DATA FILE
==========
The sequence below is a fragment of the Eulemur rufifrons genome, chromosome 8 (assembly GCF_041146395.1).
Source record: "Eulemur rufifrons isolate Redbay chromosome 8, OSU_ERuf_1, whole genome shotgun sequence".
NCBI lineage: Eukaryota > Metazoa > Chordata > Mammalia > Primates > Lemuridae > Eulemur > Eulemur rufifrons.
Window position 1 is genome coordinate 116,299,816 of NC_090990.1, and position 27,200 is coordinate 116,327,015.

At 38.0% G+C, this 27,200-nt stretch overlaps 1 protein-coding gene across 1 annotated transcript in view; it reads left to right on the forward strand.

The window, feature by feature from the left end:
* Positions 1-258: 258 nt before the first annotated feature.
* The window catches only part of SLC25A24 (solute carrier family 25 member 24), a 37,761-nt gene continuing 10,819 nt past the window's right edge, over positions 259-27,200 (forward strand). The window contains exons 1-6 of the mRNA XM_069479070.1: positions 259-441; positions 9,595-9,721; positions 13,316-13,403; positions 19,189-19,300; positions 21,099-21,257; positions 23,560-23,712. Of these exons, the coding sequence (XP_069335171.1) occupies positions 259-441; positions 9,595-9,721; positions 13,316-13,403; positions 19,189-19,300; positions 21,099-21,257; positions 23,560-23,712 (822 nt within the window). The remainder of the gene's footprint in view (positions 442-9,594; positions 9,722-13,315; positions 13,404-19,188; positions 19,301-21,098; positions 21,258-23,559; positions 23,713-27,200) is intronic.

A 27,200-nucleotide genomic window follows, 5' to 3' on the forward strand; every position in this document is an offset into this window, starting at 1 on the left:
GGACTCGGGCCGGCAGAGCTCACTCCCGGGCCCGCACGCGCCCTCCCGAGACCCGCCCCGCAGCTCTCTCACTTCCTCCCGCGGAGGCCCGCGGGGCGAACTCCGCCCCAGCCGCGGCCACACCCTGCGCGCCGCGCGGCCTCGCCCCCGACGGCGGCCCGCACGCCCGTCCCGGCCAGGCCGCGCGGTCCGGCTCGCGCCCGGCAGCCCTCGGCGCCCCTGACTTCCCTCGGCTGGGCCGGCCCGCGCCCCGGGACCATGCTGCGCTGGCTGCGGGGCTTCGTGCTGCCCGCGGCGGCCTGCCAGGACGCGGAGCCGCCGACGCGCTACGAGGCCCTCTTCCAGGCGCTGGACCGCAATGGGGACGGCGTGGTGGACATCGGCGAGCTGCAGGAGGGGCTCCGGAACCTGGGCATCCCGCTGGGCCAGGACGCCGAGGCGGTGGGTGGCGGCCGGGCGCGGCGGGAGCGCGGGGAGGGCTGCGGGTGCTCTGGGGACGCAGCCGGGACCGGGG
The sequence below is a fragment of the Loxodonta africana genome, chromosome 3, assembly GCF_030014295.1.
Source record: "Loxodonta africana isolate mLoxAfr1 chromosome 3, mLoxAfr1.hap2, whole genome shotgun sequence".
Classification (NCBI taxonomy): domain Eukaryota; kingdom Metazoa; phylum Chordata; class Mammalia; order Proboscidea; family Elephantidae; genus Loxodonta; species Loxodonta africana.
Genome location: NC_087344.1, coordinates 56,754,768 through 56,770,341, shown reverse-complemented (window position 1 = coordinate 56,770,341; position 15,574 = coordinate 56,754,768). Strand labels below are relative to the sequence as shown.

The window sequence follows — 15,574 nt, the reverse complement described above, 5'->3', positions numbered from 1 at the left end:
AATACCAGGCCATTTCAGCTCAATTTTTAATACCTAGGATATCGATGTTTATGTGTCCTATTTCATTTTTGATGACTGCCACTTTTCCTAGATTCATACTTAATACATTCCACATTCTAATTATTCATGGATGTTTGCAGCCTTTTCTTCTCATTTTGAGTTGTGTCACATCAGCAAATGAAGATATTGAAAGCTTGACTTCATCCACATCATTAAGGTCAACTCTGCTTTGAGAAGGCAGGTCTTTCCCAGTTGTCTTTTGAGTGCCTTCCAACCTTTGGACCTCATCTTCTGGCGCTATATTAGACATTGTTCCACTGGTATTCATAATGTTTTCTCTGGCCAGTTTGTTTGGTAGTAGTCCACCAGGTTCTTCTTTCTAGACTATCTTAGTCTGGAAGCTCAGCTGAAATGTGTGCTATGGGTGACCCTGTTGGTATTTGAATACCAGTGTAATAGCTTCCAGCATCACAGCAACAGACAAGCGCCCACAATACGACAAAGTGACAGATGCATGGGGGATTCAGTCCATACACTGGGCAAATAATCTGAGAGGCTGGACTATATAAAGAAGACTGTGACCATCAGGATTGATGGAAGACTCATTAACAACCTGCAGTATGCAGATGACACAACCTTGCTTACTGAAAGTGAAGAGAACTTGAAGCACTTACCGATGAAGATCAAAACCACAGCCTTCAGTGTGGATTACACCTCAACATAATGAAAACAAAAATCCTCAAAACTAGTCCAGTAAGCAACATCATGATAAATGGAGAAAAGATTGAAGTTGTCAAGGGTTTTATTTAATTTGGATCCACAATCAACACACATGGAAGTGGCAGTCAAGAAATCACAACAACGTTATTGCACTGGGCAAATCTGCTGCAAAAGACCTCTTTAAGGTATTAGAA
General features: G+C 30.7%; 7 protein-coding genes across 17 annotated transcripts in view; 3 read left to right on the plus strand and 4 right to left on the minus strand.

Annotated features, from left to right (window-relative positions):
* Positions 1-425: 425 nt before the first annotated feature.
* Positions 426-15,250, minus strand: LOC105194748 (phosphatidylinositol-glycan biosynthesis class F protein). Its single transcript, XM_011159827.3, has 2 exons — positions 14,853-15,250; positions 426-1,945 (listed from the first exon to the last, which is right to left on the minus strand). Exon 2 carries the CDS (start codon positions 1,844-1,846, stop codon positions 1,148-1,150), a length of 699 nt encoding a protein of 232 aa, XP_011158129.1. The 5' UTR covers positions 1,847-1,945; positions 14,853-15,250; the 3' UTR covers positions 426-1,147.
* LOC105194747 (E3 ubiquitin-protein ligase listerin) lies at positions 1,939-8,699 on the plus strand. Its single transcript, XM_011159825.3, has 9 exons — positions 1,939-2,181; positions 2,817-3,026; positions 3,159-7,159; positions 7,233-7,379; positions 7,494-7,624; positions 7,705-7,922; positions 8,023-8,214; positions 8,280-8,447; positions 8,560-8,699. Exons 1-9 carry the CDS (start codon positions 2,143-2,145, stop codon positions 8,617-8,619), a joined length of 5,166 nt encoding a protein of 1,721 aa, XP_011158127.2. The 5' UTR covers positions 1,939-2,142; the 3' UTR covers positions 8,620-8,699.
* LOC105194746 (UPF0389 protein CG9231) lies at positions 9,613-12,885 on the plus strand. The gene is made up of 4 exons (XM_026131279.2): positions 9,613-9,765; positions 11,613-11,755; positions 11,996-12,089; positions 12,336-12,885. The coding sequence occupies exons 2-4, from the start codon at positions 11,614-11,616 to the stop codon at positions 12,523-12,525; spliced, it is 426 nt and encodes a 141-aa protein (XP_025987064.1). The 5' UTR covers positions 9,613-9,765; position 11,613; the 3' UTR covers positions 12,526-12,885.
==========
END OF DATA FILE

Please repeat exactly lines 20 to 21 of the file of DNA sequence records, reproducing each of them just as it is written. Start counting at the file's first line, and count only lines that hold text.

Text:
* Positions 426-15,250, minus strand: LOC105194748 (phosphatidylinositol-glycan biosynthesis class F protein). Its single transcript, XM_011159827.3, has 2 exons — positions 14,853-15,250; positions 426-1,945 (listed from the first exon to the last, which is right to left on the minus strand). Exon 2 carries the CDS (start codon positions 1,844-1,846, stop codon positions 1,148-1,150), a length of 699 nt encoding a protein of 232 aa, XP_011158129.1. The 5' UTR covers positions 1,847-1,945; positions 14,853-15,250; the 3' UTR covers positions 426-1,147.
* LOC105194747 (E3 ubiquitin-protein ligase listerin) lies at positions 1,939-8,699 on the plus strand. Its single transcript, XM_011159825.3, has 9 exons — positions 1,939-2,181; positions 2,817-3,026; positions 3,159-7,159; positions 7,233-7,379; positions 7,494-7,624; positions 7,705-7,922; positions 8,023-8,214; positions 8,280-8,447; positions 8,560-8,699. Exons 1-9 carry the CDS (start codon positions 2,143-2,145, stop codon positions 8,617-8,619), a joined length of 5,166 nt encoding a protein of 1,721 aa, XP_011158127.2. The 5' UTR covers positions 1,939-2,142; the 3' UTR covers positions 8,620-8,699.